Fox25 Political Reporter Sharman Sacchetti has asked a Gaming Commission spokeswoman for a sit down interview with Crosby, but we were told he would only speak with us at the next gaming commission hearing later this week.
Meantime the calls are continuing to grow for Crosby's resignation. "I think Governor Patrick should replace the chairman at this point, because there's so much controversy."
That seems unlikely, since Governor Patrick's office told us in a statement, "The Governor continues to believe that the Chairman's recusal should allow the focus to shift back to the work the commission is doing to implement the gaming law."
It's hard to focus when controversy keeps swirling around you. First, Crosby failed to disclose his past relationship with the owner of the Everett site for more than a year. Then last week, Crosby finally recused himself, but only after he was spotted attending a private party at Suffolk Downs during opening day.
If Chairman Crosby can't take part in decisions for the state's flagship casino, what is the point of his staying on altogether? The Pioneer institute's Greg Sullivan puts it in perspective.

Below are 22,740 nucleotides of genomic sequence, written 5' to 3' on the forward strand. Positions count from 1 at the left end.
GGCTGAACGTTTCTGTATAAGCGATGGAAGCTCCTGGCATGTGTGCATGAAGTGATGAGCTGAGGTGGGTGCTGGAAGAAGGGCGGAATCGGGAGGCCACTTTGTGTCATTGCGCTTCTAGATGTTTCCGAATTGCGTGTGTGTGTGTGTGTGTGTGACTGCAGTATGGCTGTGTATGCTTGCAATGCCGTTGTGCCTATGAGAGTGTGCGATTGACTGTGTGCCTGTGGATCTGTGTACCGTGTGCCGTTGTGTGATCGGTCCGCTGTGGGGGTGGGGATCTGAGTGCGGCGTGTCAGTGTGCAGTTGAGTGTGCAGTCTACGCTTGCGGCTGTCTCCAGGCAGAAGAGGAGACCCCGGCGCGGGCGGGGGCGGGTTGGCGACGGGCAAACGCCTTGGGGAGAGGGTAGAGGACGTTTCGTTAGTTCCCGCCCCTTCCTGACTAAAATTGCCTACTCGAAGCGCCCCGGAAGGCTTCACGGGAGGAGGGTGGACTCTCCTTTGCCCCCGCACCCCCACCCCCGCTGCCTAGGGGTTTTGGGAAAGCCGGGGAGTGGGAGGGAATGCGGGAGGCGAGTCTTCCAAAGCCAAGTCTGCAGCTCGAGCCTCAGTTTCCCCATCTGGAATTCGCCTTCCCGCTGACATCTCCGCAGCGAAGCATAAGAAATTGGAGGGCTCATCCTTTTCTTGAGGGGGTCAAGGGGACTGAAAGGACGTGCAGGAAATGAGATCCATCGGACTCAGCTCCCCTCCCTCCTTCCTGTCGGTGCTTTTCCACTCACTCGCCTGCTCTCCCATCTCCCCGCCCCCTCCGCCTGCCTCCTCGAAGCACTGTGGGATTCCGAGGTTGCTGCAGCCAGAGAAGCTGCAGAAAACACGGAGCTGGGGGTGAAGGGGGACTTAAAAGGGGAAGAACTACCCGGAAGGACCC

"If you kind of made a pie chart of the significant decisions that the gaming commission is going to make, the awarding of the license in region one would be forty or fifty percent of that pie chart."
State Representative Shaunna O'Connell, (R) Taunton, tells us she hopes the "Patrick administration is not going to stand by yet another commissioner who needs to step down until there's a crisis that comes along."
She is calling for Crosby to step down as well, in an effort to keep public confidence.
"At a time when Massachusetts, over the past several years, has been plagued with scandal, the last three Speakers of the House being indicted...right now, we're going through a corruption trial in the probation department, we've got to ensure the highest levels of integrity here."
Five gubernatorial candidates have called for Crosby's resignation, including Democrats Martha Coakley, Steve Grossman, Juliette Kayyem, Republican Charlie Baker, and Independent Evan Falchuk.
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